To keep the temperature consistent, pay attention to the temperature in the room where you incubate the eggs.
If it’s too cold, and your incubator has plastic walls without insulation, chances are that eggs placed near the walls are going to be slightly colder than those placed in the middle, and can’t develop properly. Incubators with properly insulated walls (styrofoam or sandwich panel) are good at keeping out the cold.
My incubator is a semi-professional model from a well-known manufacturer in Hungary that makes incubators for zoos and conservatories. I have had great success even when incubating in a cold garage with a temperature of 40 degrees Fahrenheit (5 degrees Celsius). This would be impossible with a cheap plastic incubator.
Avoid placing the incubator exposed to sunlight also because the rays of the Sun get trapped and cause the temperature to skyrocket, leaving the eggs inside of it cooked.
Some embryos die because the humidity level is not high enough in the last few days. Initially, I found it strange that I had to raise the humidity level to above 70% after the eggs went into lockdown on day 14, but it makes a lot of sense. With a higher humidity level, the eggshell becomes softer and, therefore, easier for the baby quail to break.
Some high-end incubators control the humidity level throughout the entire incubation process but beware of cheaper models that offer accurate humidity readings. If an incubator has all the bells and whistles and the price seems too good to be true, it’s best to stay away from it.
My incubator doesn’t have automatic humidity control, but the manual tells me exactly how much water needs to be added to get the desired value. Still, I find that I need to top up the water reservoir when I remove the first batch of chicks because their tiny feathers fall on the surface of the water and create a thin layer, and this prevents the water from evaporating, causing the humidity level to drop significantly. I have learned this through trial and error.
Too many hatched quail may negatively affect the hatching of other quail. When quail hatch, they become very active within a few hours. If you have a bunch of them in the incubator, they chirp and run around exploring the area. They are remarkably agile. They climb and jump on each other, and eggs that still haven’t hatched get kicked about like footballs. This can negatively affect the hatch rate.
It’s good practice to remove the quail chicks from the incubator when they are dry, which you will know by looking at their feathers. If they are still wet and look like they just had a shower, they need more time in the incubator. However, if they are fluffy, they are ready to come out and be placed into the brooder.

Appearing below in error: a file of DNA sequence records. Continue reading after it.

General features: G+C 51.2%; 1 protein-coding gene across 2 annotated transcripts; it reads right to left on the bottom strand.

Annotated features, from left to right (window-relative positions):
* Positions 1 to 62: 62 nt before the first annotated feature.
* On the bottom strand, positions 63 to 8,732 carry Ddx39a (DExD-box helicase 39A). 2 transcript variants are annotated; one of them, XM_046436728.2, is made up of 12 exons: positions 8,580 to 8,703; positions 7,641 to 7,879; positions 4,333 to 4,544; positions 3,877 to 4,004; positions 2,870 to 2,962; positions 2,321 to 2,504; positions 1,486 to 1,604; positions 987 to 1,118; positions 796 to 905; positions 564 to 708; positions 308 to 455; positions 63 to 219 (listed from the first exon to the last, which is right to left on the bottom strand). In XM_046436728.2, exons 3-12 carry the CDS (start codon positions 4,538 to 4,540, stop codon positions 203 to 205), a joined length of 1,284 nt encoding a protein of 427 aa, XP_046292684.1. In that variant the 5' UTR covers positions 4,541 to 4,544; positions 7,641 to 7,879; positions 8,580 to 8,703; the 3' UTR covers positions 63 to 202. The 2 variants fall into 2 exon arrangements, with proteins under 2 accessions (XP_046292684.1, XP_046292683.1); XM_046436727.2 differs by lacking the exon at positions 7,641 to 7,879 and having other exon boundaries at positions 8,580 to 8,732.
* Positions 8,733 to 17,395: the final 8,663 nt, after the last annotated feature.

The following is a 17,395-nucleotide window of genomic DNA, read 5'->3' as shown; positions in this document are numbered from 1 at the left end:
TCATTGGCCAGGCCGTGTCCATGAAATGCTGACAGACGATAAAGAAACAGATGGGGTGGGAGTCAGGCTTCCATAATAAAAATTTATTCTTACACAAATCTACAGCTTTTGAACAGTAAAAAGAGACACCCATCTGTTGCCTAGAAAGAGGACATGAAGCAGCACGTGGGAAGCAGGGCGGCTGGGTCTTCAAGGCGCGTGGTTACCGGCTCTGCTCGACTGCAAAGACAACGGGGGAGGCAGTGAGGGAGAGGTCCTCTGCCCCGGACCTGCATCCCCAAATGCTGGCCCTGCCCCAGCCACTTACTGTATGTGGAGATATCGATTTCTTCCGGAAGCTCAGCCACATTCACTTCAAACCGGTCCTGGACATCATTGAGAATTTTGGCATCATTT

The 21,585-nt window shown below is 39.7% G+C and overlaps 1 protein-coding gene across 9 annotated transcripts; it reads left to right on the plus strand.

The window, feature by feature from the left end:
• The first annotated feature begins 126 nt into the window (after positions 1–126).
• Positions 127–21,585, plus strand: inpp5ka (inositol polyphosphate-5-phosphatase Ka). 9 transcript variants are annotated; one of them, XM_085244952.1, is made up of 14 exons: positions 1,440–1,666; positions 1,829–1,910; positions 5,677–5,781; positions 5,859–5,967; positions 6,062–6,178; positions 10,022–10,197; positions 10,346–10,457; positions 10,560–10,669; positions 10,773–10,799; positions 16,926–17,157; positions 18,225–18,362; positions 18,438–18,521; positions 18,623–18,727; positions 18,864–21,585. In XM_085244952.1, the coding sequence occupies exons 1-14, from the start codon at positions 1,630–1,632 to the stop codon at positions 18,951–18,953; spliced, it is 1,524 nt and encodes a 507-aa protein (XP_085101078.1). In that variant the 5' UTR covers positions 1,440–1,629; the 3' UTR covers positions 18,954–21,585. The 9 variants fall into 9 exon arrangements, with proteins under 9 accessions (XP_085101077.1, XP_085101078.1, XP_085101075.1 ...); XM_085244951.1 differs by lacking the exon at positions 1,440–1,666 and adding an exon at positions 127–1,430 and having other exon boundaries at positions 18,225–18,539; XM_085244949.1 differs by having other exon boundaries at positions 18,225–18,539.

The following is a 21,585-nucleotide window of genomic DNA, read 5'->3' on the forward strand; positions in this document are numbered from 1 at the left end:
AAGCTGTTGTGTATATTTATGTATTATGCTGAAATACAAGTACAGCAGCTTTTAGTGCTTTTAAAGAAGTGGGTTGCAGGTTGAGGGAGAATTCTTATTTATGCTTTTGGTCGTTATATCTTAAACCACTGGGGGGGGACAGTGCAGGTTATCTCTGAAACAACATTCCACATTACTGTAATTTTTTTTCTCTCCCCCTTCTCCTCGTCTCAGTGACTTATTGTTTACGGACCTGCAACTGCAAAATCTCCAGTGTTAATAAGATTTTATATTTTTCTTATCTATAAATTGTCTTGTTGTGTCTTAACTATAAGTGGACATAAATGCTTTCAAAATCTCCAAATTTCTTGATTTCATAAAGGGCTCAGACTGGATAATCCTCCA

Sometimes you will find baby quail that have started to hatch but seem to be stuck. It’s quite tempting to give them some assistance by breaking the eggshell and helping them come out. I have done this a few times, but these chicks always ended up dying or having some deformity. It’s always best to let nature take its course.
You can also improve your hatch rate by turning the eggs several times each day to avoid the chicks getting stuck to the eggshell as they grow. Most modern incubators offer this option by default. Some, such as the Nurture Right 360, rotate the eggs on a platform, while others have built-in cradles that tilt the eggs 45 degrees left or right periodically. You can also turn the eggs manually. I read about quail owners who get good hatch rates despite rarely or never turning the eggs, but this is the exception to the rule.
Factors you can’t influence
Some embryos die spontaneously because of some genetic defect. There’s nothing you can do about this. It is a part of hatching eggs.
I have had quail die on the first day of incubation as well as just before hatching.
Some quitter eggs may just be late bloomers. I analyze every single egg that doesn’t hatch. I open the infertile eggs and the quitter eggs too, to learn to identify them better in the future. It’s very rare for quail eggs not to hatch by day 19, but it can happen occasionally.
Recently, I turned off the incubator and checked the eggs that hadn’t hatched. They had died at various stages of development, but I found one still alive and a few days away from hatching. It would have hatched within 2-3 more days. Of course, it didn’t survive my opening the egg.
Improve survival rate
Another important thing to consider is the survival rate, which tells you what percentage of the hatched quail survive. Even if you get a fantastic hatch rate, but your survival rate is bad, you’re still in a bad place.
Some baby quail die because they choke on something, and others die because of cold or other reasons. I wrote an entire article about why your baby quail may be dying (you can read it here), and another one about how to care for your baby quail in the first days.